In this post I wanted to highlight the wonderful “Excel vs R: A Brief Introduction to R” by Jesse Sadler. This is full of useful and practical advice on using R in place of Excel (or any other spreadsheet) for simple data analysis.
I use Excel – a lot! I’m a biologist so what did you expect? However many of my colleagues use R for their data analysis and I’ve long seen many of the benefits, although the steep learning curve put me off for a long time. Earlier this year I attended the wonderful data carpentry course run by The University of Cambridge, which I would highly recommend – find something similar nearby you here.
Jesse’s post starts by highlighting some of the good reasons spreadsheets became so dominant – primarily there ease of use. But also highlights the major weakness – little, or even no, transparency over what has been done to the data. She uses a worked example and produces some pretty basic (ugly) plots, but these very clearly highlight the advantages of moving to R. So if working with “data frames” (tables), functions, packages and piping are a mystery to you – read the post. I’m sure you’ll be inspired to give R (or better still R Studio) a go, and maybe leave those spreadsheets behind?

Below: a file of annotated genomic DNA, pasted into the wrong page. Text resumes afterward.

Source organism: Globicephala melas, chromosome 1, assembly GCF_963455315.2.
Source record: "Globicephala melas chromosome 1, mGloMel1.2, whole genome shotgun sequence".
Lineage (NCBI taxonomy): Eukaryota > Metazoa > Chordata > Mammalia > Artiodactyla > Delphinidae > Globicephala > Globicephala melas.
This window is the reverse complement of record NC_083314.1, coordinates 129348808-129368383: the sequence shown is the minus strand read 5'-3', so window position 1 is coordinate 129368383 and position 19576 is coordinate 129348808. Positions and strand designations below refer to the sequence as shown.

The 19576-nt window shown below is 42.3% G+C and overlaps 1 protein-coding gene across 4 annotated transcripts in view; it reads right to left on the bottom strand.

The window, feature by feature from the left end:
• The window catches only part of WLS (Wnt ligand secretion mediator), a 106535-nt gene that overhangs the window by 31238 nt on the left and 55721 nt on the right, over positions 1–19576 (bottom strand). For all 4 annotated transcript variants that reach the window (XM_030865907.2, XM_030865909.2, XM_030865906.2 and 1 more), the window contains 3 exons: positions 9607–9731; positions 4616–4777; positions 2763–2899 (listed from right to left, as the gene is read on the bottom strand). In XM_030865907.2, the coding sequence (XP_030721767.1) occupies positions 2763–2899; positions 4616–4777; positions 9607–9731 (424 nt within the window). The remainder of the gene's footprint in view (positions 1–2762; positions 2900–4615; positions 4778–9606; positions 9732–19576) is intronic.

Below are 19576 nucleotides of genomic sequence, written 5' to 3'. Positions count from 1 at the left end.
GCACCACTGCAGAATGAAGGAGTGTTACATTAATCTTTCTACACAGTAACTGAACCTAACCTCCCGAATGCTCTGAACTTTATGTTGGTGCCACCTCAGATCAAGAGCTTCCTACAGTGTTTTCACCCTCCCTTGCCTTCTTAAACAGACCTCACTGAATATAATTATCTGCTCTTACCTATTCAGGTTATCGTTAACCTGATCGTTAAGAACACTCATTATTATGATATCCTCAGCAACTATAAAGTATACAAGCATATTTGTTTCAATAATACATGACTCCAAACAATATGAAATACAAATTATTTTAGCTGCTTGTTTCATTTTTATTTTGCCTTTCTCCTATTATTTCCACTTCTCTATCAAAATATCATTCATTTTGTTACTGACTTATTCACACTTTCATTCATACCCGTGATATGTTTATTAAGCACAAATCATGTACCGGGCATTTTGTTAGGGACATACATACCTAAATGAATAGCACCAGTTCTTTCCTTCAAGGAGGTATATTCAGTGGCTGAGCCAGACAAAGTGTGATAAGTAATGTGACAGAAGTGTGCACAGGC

Her tutorial covers:
- Basics of the R command line
- A description of R Studio and R packages for data manipulation
- A worked example that covers manipulating: numbers, strings and dates. As well as graphical representation of the newly created data frames with the ggplot2 package
PS: I’m still learning and my focus is on using R to do the spreadsheet tasks that I most commonly repeat. For me this means analysis of monthly usage data for my Genomics Core facility. When I need to quickly analyse some tabular data I’ll probably still dive into Excel and save myself the effort.